***other supps: calcium, vit D 2,000-4,000 per, milk thistle, vit C &E, acidopholos (sp?),  
CO-Q 10,  flax or fish oil, ginsing, magnesium, B complex,
 


myjoy
Veteran Member


Date Joined Feb 2009
Total Posts : 686
   Posted 7/8/2010 8:24 PM (GMT -7)   
Hi - I guess I'm getting in on this thread a little late, but I wanted to say how badly I feel for your troubles. This is a very bad situation as you well know.

I have had fibro for 3 1/2yrs. Six months after my diagnosis, I had to quit my job - which just happened to be working as my husband's secretary and parts manager for his business. He "fired" me so to speak, but in a loving way. All I would do is cry from the pain and lay my head on the desk at work.

I did start spending a lot of time on the net at that point, and I made some good friends (guys and gals). But I always included my husband in all these friendships and together we have met two of them in person, along with their wives. They are much older than me, and are like father figures I never had. I would have never considered meeting these people without my husband. I am very committed to this man who understands my fibro so well. He is an excellent husband. I guess what I'm saying is this is extremely wrong of your wife to be doing what she is. She is leading a separate life from you and your children. She has emotionally abandoned her family. It is time to face what she is doing and lay down the law (so to speak). If she can't abide by whatever marriage rules you give her it's time to move on and let the chips fall where they may. She has brought this upon herself.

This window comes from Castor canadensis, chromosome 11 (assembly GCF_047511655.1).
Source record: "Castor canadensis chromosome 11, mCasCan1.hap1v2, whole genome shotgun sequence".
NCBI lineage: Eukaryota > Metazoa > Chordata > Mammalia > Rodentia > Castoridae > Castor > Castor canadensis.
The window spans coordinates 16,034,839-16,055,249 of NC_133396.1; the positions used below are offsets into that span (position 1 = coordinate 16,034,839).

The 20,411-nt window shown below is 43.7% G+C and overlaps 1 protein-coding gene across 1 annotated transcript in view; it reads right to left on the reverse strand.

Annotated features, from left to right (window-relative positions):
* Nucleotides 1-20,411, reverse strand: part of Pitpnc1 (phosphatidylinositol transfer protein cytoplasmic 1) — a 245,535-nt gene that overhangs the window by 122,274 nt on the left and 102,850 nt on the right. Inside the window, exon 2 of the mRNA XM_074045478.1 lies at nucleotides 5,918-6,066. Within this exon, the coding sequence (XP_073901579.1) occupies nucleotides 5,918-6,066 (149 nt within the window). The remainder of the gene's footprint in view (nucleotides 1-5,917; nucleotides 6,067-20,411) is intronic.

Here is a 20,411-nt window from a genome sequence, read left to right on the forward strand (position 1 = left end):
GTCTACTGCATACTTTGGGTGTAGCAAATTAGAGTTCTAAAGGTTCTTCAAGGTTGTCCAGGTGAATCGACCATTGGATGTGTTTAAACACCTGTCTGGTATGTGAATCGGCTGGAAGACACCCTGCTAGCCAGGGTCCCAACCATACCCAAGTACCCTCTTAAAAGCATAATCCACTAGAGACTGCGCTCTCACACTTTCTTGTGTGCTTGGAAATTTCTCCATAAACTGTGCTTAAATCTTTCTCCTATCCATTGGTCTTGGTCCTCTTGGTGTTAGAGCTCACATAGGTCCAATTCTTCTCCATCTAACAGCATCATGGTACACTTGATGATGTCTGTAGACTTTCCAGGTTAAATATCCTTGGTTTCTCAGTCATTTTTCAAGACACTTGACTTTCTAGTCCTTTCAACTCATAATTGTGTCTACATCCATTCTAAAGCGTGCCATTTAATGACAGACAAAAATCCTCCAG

I too have had severe depression for 26yrs. I've been hospitalized at least 15 times for for it. Never in that time did I do such things as your wife is doing. It is not normal even for a very depressed person. I think bi-polar is a possibility, but it does not excuse this behavior.

Also, my husband and I had good friends about 10yrs ago that we did everything with. All of a sudden the wife started flirting with other men when we were out to a concert etc.... The next thing we knew, she had online boyfriends, and spent all her time on the net. She then left her husband, and one of her on-line boyfriends moved from 4 states away, to be with her. Our friends divorced, and she stayed living with this man, even though she had two young girls with her husband. None of this seemed to bother her in the least. What you are talking about concerning your wife really brings back memories of this very sad situation that we went through with our friends.

Sorry to go on and on, but I thought maybe something in my stories might help you see things as they are. I am concerned for you and your children. If she won't get help, please get help for yourself. This is hurting your children terribly too.
DX fibromyalgia 2007, osteoarthritis, obsessive-compulsive disorder OCD, depression, anxiety, sleep apnea, hysterectomy.

fluoxetine (prozac), abilify, trazodone, lorazepam, nabumetone, hydrocodone, c-pap machine.